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Fracking Our Food Supply—New Reports of Livestock Illnesses
By Amy Mall
I've blogged before about farmers and ranchers reporting serious illnesses in their livestock that they believe were caused by nearby oil and gas operations. They report that their veterinarians have ruled out all other potential causes. These reports have come from Colorado, New Mexico, Pennsylvania, West Virginia, Arkansas, Louisiana, Texas and North Dakota.
There's a recent article in The Nation about this topic, and it was disturbing enough to warrant another blog post on this topic. The article tells the story of Jacki Schilke, a cattle rancher in the Bakken shale area of North Dakota. There are 32 oil wells within three miles of her ranch.
In the summer of 2010, there was a problem at a nearby oil well. Soon, Schilke observed cattle limping with swollen legs and infections, cows stopped producing milk, animals lost from sixty to eighty pounds in a week and their tails fell off. The Nation website has a photo of one of the cows, which looks very sickly and has lost most of its tail.
By the end of the year, five cows, several cats and two dogs had died. The reporter who wrote the article observed a dozen cats sneezing and coughing, and said she saw "some with their heads tilted at a creepy angle."
At least some animals died of “dust pneumonia” (if you haven't heard of this before, I highly recommend The Dust Bowl on PBS). Air testing on the Schilke ranch found benzene, methane, chloroform, butane, propane, toluene and xylene—toxic substances that can cause serious illnesses, including cancer. Water testing found sulfates, chromium, chloride strontium and selenium. There are an estimated 300 trucks a day on their dirt road, hauling frac-sand, water, potentially toxic waste, fracking chemicals and equipment, and creating enormous amounts of dust.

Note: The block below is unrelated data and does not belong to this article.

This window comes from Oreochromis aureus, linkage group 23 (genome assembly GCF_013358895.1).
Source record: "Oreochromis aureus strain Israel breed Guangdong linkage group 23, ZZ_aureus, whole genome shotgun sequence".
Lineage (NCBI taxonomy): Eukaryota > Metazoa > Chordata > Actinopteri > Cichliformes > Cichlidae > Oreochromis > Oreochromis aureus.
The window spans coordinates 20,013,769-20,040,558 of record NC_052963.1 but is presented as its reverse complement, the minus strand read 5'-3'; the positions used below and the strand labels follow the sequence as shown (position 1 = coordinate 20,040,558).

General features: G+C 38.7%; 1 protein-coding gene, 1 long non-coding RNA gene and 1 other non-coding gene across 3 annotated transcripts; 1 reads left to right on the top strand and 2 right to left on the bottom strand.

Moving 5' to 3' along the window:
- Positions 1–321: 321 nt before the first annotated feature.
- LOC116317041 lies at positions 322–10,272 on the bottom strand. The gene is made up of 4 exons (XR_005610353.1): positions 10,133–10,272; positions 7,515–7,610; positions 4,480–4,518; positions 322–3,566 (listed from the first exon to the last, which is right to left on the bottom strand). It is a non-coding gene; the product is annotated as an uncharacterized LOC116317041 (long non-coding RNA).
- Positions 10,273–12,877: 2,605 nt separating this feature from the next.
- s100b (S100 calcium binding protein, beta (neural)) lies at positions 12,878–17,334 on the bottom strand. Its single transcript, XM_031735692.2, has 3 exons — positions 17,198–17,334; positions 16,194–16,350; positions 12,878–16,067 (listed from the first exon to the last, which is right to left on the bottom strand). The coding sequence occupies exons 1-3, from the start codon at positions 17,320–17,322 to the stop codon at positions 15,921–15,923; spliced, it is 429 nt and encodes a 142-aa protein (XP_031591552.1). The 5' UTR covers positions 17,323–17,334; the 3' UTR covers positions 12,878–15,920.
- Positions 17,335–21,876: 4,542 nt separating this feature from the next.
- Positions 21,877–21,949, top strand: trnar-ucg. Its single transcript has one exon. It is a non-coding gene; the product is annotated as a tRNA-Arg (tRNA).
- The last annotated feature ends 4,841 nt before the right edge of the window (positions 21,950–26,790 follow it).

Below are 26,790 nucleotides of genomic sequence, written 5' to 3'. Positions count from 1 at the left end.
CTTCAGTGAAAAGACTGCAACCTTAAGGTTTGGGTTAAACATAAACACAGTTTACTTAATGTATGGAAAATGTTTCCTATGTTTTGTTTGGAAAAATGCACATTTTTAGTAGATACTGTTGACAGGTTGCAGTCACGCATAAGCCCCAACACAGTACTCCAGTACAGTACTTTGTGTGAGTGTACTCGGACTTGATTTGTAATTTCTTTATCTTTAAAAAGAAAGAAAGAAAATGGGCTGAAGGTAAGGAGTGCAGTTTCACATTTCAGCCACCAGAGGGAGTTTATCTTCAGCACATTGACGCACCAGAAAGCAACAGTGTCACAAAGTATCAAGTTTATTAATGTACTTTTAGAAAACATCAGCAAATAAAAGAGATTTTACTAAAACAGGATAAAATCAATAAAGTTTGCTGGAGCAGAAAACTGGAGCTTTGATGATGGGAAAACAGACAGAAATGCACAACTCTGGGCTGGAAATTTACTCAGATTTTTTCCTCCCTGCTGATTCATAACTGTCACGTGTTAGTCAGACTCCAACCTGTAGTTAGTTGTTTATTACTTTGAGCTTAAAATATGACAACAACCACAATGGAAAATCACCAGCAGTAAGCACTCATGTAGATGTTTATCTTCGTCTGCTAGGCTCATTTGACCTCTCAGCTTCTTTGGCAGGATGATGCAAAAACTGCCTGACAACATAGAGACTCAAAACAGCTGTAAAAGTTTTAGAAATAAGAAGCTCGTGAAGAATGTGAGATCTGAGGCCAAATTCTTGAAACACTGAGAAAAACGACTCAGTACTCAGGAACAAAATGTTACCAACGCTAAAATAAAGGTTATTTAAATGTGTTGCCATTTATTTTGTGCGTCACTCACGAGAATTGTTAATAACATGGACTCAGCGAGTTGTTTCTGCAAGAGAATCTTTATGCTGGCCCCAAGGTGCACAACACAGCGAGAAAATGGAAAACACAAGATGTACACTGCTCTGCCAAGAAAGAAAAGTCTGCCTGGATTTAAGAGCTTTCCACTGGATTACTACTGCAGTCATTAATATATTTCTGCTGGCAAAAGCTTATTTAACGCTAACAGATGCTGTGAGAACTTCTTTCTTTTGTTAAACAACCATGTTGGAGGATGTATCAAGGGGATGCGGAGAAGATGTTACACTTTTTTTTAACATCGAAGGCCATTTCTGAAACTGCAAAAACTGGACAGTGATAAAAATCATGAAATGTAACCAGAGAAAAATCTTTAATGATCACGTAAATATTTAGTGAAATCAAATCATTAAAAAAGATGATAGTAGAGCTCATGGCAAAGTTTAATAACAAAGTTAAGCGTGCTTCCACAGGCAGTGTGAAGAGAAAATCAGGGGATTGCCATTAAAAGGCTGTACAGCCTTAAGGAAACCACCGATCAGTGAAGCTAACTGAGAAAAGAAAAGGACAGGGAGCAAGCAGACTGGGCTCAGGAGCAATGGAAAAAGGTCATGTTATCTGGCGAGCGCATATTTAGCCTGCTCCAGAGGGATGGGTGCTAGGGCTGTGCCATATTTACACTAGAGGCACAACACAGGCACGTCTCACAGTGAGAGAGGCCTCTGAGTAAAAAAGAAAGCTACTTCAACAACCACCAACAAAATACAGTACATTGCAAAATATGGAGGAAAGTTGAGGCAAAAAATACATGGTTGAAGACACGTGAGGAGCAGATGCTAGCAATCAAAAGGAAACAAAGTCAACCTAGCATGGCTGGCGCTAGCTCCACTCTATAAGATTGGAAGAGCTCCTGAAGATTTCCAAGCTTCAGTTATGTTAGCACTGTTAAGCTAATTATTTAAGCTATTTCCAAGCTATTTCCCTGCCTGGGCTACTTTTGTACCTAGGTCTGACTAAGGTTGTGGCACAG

Jacki and her husband report they are also ill. Jacki tells of the back pain linked to her kidneys, the mornings when she urinates blood, and the lung pain she suffers. Her blood tested positive for acetone and arsenic. She has stopped selling her remaining cattle to her neighbors because, she says, "I won’t sell them because I don’t know if they’re OK."
In addition to the risks to animals that end up in the food chain of many Americans, The Nation article goes on to report about the risks to produce and beverages. Our food and agriculture regulators should be taking these reports very seriously and conducting scientific investigation and taking regulatory action to protect our food chain. And of course victims like the Schilkes should have their health and safety protected. More science is needed, but we have enough information now to know we should be taking precautions and instituting much stronger regulations at the state and federal level to protect clean air, clean water, health and communities from the risks of oil and gas production.
Visit EcoWatch’s FRACKING page for more related news on this topic.
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‘Companies Should Not Be Allowed to Use Hazardous Ingredients in Products People Use’: Michelle Pfeiffer Speaks Up for Safer Cosmetics
The beauty products we put on our skin can have important consequences for our health. Just this March, the U.S. Food and Drug Administration (FDA) warned that some Claire's cosmetics had tested positive for asbestos. But the FDA could only issue a warning, not a recall, because current law does not empower the agency to do so.
Michelle Pfeiffer wants to change that.
The actress and Environmental Working Group (EWG) board member was spotted on Capitol Hill Thursday lobbying lawmakers on behalf of a bill that would increase oversight of the cosmetics industry, The Washington Post reported.
By Julia Conley
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"The U.S. Senate has just approved a 19 Billion Dollar Disaster Relief Bill, with my total approval. Great!" the president tweeted Thursday.
"There was a lot of devastation throughout the state," Governor Mike Parson said at a Thursday morning press conference, as NPR reported. "We were very fortunate last night that we didn't have more injuries than what we had, and we didn't have more fatalities across the state. But three is too many."